Traveling with the kiddos…

 

I think as parents we build up our nervous anticipation of traveling with kids.  Usually, trips go more smoothly than we predict they will, and the (sometimes literal) gross disasters are fodder for years of family stories to come.

 

And what better way to educate our children than to travel?  For it is through travel that we see new sights and sounds, eat new foods, experience new cultures, and push our comfort level.  Our children learn to occupy themselves when bored, become comfortable with their own thoughts and imagination, and communicate with others in a whole new way.

 

Travel can be as simple as a road trip around your state.  Each town has a unique personality to meet along the way.  An airplane flight to a neighboring state to visit grandparents teaches children how to wait patiently, how to follow oral directions, how to read signs and posters, and how to find gate numbers.  What better way to get hands-on learning?

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Your children experience new people with all that people-watching: new mannerisms, new ways of dressing, and overhear conversations on novel topics.  What could be a better “classroom” lesson for the day?

 

When schedules allow, it isn’t hard to get away for a weekend.  I believe prioritizing your child’s education, as we all do, includes these rich experiences.  Patience, flexibility, and fortitude are lessons taught remarkably well on the road.  As parents, we can prepare our children for the journey ahead, knowing full well that hiccups will occur, but they often won’t be something we can’t handle.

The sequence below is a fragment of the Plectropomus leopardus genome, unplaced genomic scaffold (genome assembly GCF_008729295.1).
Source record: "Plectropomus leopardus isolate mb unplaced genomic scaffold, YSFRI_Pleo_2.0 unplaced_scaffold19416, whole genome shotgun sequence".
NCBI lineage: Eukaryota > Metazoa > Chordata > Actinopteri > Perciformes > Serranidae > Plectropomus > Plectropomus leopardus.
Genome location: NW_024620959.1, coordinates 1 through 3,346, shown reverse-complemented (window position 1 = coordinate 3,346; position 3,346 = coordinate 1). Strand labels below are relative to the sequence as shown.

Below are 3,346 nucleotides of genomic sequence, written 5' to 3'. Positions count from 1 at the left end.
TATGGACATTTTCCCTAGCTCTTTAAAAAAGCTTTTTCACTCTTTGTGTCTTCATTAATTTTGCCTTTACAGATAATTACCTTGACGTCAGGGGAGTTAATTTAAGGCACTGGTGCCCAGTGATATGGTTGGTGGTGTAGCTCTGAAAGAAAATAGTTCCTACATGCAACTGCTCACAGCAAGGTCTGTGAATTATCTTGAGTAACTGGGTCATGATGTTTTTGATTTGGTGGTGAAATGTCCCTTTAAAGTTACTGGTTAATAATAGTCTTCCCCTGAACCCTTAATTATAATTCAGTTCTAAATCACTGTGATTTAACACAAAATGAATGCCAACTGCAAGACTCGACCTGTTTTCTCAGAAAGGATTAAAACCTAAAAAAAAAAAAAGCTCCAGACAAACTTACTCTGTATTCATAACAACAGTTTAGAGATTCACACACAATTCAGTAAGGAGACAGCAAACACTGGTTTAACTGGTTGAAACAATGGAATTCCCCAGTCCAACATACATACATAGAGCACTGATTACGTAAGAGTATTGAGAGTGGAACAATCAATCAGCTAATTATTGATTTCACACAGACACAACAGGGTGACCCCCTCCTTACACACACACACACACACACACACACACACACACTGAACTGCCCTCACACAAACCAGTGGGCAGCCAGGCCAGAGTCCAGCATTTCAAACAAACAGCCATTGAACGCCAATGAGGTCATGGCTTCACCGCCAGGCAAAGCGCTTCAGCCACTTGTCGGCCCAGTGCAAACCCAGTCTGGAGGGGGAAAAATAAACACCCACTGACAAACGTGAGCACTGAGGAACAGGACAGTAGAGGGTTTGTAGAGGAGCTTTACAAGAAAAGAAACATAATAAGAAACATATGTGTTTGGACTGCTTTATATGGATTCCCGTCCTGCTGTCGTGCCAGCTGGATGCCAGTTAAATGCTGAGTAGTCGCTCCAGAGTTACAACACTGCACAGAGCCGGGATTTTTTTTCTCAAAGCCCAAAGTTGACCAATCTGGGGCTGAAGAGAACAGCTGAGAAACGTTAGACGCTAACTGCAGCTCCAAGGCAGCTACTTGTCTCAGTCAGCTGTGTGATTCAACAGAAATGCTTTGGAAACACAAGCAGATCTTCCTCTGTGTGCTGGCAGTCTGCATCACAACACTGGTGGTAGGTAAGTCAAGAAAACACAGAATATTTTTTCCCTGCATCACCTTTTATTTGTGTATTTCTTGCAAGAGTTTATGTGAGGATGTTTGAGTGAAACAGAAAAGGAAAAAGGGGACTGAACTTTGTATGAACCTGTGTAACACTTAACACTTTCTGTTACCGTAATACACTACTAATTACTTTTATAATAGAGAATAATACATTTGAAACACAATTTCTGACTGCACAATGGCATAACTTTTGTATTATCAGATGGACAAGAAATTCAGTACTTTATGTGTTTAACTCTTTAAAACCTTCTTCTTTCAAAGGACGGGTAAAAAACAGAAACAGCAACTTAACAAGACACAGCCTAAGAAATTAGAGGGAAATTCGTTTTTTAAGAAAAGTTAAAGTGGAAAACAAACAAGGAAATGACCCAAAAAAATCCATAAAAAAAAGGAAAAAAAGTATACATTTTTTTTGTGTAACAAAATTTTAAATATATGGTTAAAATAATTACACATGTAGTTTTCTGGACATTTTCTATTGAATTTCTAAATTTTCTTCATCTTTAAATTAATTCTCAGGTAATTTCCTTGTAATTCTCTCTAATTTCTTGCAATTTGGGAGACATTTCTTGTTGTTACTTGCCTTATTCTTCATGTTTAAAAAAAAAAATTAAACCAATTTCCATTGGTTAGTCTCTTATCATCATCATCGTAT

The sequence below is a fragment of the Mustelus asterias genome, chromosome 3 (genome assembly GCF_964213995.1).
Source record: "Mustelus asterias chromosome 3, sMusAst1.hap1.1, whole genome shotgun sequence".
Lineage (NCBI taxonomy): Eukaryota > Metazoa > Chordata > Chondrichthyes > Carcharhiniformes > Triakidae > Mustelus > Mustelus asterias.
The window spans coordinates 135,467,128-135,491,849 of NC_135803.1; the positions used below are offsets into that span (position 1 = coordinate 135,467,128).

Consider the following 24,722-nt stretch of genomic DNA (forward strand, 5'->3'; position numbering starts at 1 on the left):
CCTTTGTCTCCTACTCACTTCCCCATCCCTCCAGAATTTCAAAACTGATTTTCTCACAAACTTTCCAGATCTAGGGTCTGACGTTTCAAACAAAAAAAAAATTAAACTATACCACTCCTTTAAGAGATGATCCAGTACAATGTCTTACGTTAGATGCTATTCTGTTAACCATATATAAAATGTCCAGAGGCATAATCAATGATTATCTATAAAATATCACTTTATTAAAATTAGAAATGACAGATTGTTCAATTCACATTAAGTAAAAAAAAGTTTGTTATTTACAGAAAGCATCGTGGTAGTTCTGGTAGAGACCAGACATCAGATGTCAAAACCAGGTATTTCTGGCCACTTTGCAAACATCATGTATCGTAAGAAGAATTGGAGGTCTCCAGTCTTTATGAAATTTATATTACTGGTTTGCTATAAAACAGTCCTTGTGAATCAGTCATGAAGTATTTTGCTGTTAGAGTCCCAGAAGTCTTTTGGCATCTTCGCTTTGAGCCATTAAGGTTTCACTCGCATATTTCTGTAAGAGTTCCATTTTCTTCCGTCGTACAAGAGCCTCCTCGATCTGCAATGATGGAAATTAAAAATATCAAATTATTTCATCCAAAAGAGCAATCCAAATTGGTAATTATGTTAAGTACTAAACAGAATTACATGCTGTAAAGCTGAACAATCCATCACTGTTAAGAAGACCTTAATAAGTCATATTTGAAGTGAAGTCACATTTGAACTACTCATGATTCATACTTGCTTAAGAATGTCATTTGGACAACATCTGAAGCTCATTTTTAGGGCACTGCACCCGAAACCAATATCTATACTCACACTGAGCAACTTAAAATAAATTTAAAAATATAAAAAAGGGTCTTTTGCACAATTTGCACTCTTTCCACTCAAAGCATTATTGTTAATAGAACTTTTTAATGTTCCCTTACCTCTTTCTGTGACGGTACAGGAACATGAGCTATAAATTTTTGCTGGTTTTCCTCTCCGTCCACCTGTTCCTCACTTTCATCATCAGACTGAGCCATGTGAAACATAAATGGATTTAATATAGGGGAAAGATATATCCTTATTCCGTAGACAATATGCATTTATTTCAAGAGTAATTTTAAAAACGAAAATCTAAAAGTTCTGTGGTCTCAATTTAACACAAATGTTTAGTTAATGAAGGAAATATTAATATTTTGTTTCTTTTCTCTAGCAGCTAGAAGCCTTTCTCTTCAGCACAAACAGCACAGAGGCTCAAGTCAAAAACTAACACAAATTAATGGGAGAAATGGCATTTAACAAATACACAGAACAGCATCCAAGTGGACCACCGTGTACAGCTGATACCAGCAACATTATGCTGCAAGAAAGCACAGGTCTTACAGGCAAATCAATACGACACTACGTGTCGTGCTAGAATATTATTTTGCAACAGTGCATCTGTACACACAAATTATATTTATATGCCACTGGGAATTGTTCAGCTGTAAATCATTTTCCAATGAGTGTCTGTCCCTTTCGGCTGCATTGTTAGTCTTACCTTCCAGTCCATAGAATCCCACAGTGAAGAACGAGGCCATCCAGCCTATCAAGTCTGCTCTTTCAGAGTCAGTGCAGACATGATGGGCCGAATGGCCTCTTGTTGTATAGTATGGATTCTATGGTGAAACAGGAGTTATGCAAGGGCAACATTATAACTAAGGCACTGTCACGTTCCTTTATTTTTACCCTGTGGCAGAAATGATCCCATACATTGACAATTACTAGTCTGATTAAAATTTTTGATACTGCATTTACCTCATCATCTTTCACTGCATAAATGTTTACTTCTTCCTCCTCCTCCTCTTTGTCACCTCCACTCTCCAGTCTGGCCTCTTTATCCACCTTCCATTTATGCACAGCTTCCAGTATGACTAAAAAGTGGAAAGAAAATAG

Here are a few things to try on your next adventure:

  • Talk with your child about expectations and what the traveling will be like.  Kids do well with a framework on which to map their experiences.

 

  • Allow extra time to pull them aside, out of the hustle and bustle, and explain what is happening next.  Before you go through the security gate at an airport, for example, take them aside and kneel down, telling them what to expect in the next few moments.

 

  • Help them use their eyes and ears to observe the world around them. Give them a visual scavenger hunt (like “I Spy”) or pictures in their journal to find and draw.  For an upcoming trip, I’m printing photos from the internet and sticking them inside journals.  My daughters will be able to use the pictures to identify important landmarks and historical monuments.  They can color or write their own ideas, too!

 

  • If your child has special needs, they will need some accommodations in your plans.  But even our special kids need these experiences.  Plan ahead and bring some fallback comfort items to keep them at ease.  They will respond well to your energy level, so take a deep breath and meet them where they are at.

 

You can find all sorts of great suggestions on the internet for travel-specific tips and tricks for kids.  Use what works for you, discard things that don’t.  But by focusing on the actual travel as a learning experience, you can see the experience through your child’s eyes and focus your attention there. 

Where will your next trip take you? Do you have a great kid-friendly travel experience to share?  Leave a comment below and let us know how you did it!